Bespoke, Queensland Ballet

Brisbane Powerhouse, February 10.

Bespoke is a new-choreography program that shows Queensland Ballet moving up yet another gear and broadening its horizons. So far in Li Cunxin’s artistic directorship new contemporary work on the schedule has either fallen into the annual triple bill, of which there is always only one (although none in 2015), or else was part of Dance Dialogues, a small-scale, low-key studio event that encourages an insider atmosphere by being available only to subscribers and including a coaching session of upcoming repertoire.

The mainstage triple bill is generally stacked with extremely well-established names and may or may not include a work created specially for it. It would be unfair to say the programming is tame but it’s not going to frighten the horses too much. At the other end of the scale, Dance Dialogues is likely to include at least one QB dancer who is giving choreography a shot, possibly for the first time, and has to ransack the costume department to clothe the cast. The gulf is wide.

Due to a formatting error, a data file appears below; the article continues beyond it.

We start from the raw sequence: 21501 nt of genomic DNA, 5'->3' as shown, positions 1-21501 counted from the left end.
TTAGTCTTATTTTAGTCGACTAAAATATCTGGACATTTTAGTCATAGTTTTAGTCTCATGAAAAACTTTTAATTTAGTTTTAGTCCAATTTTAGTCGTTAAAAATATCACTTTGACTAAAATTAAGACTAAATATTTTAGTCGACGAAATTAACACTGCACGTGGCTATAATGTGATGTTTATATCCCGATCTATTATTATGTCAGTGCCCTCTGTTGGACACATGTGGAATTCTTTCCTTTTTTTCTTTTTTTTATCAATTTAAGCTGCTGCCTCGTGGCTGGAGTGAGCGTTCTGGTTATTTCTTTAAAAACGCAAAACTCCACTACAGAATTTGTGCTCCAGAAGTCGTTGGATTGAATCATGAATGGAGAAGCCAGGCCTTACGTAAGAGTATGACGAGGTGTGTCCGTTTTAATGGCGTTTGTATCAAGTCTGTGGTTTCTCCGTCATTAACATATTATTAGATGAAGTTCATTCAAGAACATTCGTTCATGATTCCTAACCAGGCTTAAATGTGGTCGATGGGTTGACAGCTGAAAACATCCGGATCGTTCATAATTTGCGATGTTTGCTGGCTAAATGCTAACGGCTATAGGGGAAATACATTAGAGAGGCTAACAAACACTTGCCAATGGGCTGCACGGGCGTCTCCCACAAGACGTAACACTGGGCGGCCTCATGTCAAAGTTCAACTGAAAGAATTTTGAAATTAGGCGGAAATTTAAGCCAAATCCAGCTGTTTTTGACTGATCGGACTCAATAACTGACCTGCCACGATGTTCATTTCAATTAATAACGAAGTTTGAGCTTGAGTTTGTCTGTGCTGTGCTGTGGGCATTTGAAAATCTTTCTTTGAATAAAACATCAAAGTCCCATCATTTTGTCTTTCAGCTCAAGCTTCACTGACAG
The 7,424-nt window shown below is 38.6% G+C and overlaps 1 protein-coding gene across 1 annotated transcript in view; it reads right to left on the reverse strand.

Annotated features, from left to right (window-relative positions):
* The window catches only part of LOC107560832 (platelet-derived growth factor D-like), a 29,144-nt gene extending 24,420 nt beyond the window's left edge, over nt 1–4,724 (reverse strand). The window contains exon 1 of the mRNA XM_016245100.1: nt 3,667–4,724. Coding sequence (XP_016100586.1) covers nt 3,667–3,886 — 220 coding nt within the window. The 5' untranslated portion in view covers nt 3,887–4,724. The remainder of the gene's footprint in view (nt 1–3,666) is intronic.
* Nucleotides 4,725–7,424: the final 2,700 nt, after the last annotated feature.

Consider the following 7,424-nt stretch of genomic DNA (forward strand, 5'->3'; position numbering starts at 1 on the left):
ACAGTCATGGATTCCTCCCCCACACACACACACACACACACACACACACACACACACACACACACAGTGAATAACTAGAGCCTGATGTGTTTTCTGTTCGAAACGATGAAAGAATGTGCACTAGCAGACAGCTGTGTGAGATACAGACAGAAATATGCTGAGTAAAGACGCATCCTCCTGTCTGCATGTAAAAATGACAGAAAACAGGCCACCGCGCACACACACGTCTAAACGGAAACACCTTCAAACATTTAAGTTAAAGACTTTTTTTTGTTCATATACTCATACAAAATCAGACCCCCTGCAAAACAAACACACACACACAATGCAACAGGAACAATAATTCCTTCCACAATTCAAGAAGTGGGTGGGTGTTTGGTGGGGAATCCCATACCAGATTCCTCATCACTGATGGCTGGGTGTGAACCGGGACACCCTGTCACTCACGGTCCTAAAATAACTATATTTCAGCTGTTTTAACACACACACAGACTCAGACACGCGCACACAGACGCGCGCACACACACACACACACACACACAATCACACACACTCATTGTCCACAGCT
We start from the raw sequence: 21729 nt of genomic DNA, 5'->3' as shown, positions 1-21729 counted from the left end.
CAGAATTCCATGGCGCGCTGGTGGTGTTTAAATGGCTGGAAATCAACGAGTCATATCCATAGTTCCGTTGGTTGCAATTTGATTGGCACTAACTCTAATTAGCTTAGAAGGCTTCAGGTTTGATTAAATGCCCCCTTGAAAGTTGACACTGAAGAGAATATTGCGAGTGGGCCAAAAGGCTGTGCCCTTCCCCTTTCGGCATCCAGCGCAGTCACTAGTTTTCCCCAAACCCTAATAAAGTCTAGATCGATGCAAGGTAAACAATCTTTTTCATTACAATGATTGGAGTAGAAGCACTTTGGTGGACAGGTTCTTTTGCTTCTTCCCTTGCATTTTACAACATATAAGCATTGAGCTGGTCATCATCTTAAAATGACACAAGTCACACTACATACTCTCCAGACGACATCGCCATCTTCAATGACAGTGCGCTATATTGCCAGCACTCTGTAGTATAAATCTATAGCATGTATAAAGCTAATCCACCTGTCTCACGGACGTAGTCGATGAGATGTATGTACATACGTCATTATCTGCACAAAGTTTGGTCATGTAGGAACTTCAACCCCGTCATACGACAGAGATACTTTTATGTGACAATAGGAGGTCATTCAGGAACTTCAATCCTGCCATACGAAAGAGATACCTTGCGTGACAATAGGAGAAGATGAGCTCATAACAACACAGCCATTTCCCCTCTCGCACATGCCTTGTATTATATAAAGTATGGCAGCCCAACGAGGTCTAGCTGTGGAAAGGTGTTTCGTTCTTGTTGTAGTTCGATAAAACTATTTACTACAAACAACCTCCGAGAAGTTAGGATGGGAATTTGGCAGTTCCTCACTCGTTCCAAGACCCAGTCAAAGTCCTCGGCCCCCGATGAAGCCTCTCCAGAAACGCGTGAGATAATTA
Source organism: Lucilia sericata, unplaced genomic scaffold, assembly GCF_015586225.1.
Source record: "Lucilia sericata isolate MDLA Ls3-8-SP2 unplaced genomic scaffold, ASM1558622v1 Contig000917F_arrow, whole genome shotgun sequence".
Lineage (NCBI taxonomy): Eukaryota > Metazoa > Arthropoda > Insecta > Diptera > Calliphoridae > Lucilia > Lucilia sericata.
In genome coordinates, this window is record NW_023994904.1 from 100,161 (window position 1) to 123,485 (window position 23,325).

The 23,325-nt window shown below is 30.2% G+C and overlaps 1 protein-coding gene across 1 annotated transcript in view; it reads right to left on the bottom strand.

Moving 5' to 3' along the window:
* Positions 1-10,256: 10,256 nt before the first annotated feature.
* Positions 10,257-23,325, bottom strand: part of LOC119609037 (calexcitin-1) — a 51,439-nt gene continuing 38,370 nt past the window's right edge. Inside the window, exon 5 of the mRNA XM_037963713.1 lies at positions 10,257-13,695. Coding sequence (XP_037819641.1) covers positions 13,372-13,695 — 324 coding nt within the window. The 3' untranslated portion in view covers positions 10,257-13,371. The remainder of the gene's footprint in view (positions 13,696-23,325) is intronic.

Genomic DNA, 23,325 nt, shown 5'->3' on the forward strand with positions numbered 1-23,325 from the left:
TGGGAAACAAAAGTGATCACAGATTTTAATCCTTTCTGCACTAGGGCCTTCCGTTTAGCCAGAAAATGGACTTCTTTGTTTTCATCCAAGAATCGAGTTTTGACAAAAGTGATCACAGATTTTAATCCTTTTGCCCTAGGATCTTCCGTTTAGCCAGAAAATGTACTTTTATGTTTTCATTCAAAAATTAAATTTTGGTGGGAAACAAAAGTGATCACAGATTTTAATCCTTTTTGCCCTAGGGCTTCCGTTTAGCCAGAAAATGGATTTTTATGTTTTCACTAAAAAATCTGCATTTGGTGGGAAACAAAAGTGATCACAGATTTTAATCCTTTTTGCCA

Bespoke fills that gap. It has the specific intention of bringing new voices into the mix and, by being staged at the Brisbane Powerhouse, signals that QB seeks to widen its appeal. (Sydney Dance Company does the same thing by presenting its highly successful New Breed program at Carriageworks, away from the formality of its usual home at the Roslyn Packer Theatre Walsh Bay.) The best news is that Bespoke is intended to be an annual event. Dance Dialogues seems likely to continue but just once a year. There have mostly been two annual sessions; in 2017 there are performances in June only.

Jack Lister's Rational/Animal. Photo: David Kelly

Jack Lister’s Rational/Animal. Photo: David Kelly